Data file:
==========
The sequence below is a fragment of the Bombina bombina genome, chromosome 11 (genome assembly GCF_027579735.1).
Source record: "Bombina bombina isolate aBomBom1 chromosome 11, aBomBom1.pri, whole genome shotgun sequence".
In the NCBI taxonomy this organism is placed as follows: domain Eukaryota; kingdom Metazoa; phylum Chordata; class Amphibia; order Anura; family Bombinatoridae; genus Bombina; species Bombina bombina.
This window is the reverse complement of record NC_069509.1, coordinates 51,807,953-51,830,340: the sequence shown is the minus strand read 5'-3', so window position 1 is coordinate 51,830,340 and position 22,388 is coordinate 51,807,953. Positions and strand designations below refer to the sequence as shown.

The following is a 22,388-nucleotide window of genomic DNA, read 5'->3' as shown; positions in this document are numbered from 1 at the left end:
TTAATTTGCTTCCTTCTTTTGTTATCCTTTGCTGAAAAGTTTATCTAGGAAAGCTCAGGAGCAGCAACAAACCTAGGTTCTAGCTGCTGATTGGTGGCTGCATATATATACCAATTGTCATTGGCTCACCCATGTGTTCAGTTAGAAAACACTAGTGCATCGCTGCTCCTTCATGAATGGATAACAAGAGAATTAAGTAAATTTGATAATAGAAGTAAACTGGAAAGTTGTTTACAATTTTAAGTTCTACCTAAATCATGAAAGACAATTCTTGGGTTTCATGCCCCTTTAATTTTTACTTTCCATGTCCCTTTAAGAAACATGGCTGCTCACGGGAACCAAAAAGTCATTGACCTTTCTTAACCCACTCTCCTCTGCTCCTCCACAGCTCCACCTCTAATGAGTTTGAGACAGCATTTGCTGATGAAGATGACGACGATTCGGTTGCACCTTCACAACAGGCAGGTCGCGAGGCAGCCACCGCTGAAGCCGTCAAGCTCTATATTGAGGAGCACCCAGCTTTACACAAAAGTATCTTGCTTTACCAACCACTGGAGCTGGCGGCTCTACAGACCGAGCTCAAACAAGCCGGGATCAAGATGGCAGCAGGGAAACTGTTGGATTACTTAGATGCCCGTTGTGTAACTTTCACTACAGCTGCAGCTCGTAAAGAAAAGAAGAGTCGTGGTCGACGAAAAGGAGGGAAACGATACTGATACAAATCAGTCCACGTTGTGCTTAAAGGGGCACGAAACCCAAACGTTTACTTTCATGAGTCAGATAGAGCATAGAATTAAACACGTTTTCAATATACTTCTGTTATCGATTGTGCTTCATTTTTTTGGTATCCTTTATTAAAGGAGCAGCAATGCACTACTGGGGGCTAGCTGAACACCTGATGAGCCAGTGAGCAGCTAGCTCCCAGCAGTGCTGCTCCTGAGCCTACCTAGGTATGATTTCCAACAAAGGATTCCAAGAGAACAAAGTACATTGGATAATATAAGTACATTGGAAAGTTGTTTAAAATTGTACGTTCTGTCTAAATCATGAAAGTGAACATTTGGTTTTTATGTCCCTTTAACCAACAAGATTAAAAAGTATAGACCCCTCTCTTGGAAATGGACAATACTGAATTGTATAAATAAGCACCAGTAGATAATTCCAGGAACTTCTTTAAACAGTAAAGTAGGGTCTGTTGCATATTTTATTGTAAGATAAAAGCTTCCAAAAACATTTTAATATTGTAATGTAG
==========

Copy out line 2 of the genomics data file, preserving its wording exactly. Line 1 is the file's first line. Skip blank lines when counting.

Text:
Source record: "Bombina bombina isolate aBomBom1 chromosome 11, aBomBom1.pri, whole genome shotgun sequence".